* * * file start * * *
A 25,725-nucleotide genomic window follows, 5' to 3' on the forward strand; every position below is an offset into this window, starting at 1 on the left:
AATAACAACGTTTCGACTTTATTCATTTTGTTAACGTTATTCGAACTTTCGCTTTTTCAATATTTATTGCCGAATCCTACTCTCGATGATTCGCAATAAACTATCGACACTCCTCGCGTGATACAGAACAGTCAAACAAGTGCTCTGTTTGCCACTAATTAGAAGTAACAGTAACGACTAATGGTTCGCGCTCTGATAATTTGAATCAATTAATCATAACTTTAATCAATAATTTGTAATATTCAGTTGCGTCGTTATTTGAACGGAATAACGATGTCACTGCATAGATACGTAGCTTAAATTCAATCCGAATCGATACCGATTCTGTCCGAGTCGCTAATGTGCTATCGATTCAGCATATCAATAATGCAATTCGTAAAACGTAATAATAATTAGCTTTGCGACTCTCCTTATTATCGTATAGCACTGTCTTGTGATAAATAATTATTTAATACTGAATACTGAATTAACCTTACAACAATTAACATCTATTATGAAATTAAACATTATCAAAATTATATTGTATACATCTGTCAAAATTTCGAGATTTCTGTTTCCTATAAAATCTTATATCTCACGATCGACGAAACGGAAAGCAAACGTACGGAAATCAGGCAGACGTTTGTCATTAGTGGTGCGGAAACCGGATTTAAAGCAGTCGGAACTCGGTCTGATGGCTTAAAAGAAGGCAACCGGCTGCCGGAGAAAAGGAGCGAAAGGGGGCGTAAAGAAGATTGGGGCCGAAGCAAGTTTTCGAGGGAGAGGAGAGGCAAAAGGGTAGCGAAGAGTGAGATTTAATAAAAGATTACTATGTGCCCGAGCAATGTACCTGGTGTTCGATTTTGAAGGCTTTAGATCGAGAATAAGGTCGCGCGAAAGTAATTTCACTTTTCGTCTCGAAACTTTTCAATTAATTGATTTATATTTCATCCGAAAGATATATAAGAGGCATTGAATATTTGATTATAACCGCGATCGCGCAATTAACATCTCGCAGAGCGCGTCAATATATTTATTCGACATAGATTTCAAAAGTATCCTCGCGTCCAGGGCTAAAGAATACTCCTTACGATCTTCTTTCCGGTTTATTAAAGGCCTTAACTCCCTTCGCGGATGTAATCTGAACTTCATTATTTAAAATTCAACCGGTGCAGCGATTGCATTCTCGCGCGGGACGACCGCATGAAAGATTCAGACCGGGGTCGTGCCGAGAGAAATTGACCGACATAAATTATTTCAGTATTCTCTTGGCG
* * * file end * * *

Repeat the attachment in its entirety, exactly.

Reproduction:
A 25,725-nucleotide genomic window follows, 5' to 3' on the forward strand; every position below is an offset into this window, starting at 1 on the left:
AATAACAACGTTTCGACTTTATTCATTTTGTTAACGTTATTCGAACTTTCGCTTTTTCAATATTTATTGCCGAATCCTACTCTCGATGATTCGCAATAAACTATCGACACTCCTCGCGTGATACAGAACAGTCAAACAAGTGCTCTGTTTGCCACTAATTAGAAGTAACAGTAACGACTAATGGTTCGCGCTCTGATAATTTGAATCAATTAATCATAACTTTAATCAATAATTTGTAATATTCAGTTGCGTCGTTATTTGAACGGAATAACGATGTCACTGCATAGATACGTAGCTTAAATTCAATCCGAATCGATACCGATTCTGTCCGAGTCGCTAATGTGCTATCGATTCAGCATATCAATAATGCAATTCGTAAAACGTAATAATAATTAGCTTTGCGACTCTCCTTATTATCGTATAGCACTGTCTTGTGATAAATAATTATTTAATACTGAATACTGAATTAACCTTACAACAATTAACATCTATTATGAAATTAAACATTATCAAAATTATATTGTATACATCTGTCAAAATTTCGAGATTTCTGTTTCCTATAAAATCTTATATCTCACGATCGACGAAACGGAAAGCAAACGTACGGAAATCAGGCAGACGTTTGTCATTAGTGGTGCGGAAACCGGATTTAAAGCAGTCGGAACTCGGTCTGATGGCTTAAAAGAAGGCAACCGGCTGCCGGAGAAAAGGAGCGAAAGGGGGCGTAAAGAAGATTGGGGCCGAAGCAAGTTTTCGAGGGAGAGGAGAGGCAAAAGGGTAGCGAAGAGTGAGATTTAATAAAAGATTACTATGTGCCCGAGCAATGTACCTGGTGTTCGATTTTGAAGGCTTTAGATCGAGAATAAGGTCGCGCGAAAGTAATTTCACTTTTCGTCTCGAAACTTTTCAATTAATTGATTTATATTTCATCCGAAAGATATATAAGAGGCATTGAATATTTGATTATAACCGCGATCGCGCAATTAACATCTCGCAGAGCGCGTCAATATATTTATTCGACATAGATTTCAAAAGTATCCTCGCGTCCAGGGCTAAAGAATACTCCTTACGATCTTCTTTCCGGTTTATTAAAGGCCTTAACTCCCTTCGCGGATGTAATCTGAACTTCATTATTTAAAATTCAACCGGTGCAGCGATTGCATTCTCGCGCGGGACGACCGCATGAAAGATTCAGACCGGGGTCGTGCCGAGAGAAATTGACCGACATAAATTATTTCAGTATTCTCTTGGCG